We are about to embark on a very special time in Canada. The summer is almost here! We are just over one month away from the official start of summer. It’s a time of year that most Canadians look very much forward to. And can you blame us? We spend upwards of half of every year enduring cold temperatures. Most of us can’t wait for a long stretch of warm and sunny days.
Asthmatics, on the other hand, may disagree. Even those who much prefer the summer over the winter know that the warmest season of the month can exacerbate asthma symptoms. This is especially true when there is high humidity. Sufferers of asthma need to be on high alert during the summer months to ensure that they keep their asthma triggers at bay.
The smells of a barbeque are among the most joyous experiences of the time period between June and September. Most people enjoy a good barbeque. And that includes people with asthma. Our suggestion is not for asthmatics to avoid the events themselves, but to stay clear away from the actual barbeques at those events. Smoke is one of the worst irritants of asthma symptoms.
“Smoke from fires such as barbecues, bonfires or fire pits can also trigger asthma,” warns the Asthma and Allergy Foundation of America, “If you are hosting the party, consider cooking indoors. If you are attending someone else’s party, try to stay out of the path of smoke.”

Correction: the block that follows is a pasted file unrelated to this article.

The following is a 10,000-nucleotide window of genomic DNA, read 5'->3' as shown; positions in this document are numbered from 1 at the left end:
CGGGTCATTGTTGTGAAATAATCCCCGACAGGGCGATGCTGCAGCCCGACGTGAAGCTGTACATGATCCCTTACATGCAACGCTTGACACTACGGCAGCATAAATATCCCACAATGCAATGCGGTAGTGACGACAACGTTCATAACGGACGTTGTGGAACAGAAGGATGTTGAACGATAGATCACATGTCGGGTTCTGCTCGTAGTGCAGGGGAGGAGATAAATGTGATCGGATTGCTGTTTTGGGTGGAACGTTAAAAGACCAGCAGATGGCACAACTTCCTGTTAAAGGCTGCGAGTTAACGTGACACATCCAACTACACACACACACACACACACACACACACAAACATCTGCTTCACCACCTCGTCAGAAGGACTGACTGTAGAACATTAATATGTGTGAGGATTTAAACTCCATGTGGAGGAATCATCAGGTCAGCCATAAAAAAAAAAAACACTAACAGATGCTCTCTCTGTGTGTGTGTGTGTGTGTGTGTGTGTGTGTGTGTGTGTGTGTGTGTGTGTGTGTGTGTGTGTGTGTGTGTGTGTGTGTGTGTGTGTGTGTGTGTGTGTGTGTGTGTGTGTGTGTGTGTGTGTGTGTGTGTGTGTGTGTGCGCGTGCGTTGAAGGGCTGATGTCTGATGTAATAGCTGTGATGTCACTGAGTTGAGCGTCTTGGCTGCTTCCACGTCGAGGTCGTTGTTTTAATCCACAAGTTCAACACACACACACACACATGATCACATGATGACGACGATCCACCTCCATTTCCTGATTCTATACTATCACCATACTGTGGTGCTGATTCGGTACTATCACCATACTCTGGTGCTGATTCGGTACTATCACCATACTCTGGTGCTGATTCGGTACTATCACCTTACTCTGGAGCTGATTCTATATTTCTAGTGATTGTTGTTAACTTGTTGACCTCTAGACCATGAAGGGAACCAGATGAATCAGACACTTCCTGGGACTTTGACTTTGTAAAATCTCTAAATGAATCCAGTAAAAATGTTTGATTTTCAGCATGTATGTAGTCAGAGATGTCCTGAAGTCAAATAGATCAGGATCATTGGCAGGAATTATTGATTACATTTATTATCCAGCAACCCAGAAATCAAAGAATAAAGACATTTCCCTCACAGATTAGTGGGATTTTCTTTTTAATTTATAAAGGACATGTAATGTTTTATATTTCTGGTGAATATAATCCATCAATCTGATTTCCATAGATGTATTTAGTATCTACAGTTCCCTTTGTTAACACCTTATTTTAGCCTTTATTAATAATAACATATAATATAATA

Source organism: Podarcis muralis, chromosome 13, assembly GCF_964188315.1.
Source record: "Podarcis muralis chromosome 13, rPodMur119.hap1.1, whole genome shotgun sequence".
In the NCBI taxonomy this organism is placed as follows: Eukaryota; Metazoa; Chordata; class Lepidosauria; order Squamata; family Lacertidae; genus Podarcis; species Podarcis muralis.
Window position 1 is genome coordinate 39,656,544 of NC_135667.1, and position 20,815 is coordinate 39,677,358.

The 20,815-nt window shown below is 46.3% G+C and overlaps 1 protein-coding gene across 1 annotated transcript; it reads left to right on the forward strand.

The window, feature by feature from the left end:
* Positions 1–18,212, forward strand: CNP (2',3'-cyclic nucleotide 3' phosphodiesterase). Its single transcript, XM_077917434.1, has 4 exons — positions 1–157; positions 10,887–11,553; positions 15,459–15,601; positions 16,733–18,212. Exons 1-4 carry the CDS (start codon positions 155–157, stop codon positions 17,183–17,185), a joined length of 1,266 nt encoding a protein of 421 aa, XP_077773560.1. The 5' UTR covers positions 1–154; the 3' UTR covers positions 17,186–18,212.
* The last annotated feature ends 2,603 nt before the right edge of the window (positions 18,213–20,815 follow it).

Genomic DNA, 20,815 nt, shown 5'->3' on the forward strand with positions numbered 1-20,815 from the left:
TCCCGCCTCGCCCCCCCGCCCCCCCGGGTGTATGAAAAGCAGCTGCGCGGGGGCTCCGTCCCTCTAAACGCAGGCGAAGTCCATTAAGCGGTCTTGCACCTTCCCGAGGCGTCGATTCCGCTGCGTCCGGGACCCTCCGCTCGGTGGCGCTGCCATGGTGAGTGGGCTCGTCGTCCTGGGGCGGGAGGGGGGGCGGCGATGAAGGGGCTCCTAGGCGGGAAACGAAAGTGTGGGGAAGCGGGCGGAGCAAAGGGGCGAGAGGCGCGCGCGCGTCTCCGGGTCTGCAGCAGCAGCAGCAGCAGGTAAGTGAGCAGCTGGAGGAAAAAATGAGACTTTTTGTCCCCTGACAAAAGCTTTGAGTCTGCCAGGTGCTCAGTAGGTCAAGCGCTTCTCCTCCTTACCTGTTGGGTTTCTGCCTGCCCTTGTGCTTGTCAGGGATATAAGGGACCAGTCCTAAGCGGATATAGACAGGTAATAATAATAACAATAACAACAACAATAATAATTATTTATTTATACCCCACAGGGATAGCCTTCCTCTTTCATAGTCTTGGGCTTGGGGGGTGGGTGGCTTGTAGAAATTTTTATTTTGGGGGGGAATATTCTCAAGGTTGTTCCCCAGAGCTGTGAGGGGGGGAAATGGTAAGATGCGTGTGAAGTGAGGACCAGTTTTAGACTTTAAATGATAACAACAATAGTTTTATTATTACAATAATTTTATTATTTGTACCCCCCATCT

Where there is heat, there is often humidity. On especially hot and muggy days, it’s important for asthmatics to find locations where they can cool off. Sometimes, this can be as simple as finding a spot in the shade. But, oftentimes, it requires an indoor space that is air conditioned. As Madeline R. Vann explains on EverydayHealth.com, inhaling hot air can create problems for asthma sufferers.
“If you have asthma, try not put yourself in situations where you would have to inhale very hot air,” she advises, “This may be tough if you have a job that requires you to be outside in the heat, but consider asking for another task assignment if it’s possible to spend the hottest days or the hottest parts of the day in an air-conditioned space.”
Who doesn’t like to smell nice? Perfumes and colognes are the norms for people who are dressing up for special occasions. Many people spray them on every day. However, for those with asthma, these scented products are the equivalent of air pollution. This summer, you’re likely to be invited to many a party. You may want to pass on the fragrances when getting ready for them.
The Asthma and Allergy Foundation of America warns that products such as scented candles, oil in tiki torches, air fresheners and the perfumes and colognes worn by other party-goers can all trigger asthma symptoms. “If scents trigger your asthma, you may need to send a polite request to the host in advance of the party to ask that they not use these types of products,” they suggest on their site, “It’s not a fun celebration for anyone if a guest experiences breathing distress during a party.”
If you’re an asthma sufferer, it’s also wise to get a professional inspection of the air in your home. For more information about the Air Quality Services provided by DF Technical & Consulting Services Ltd., please don’t hesitate to call us at 1-855-668-3131 or email firstname.lastname@example.org.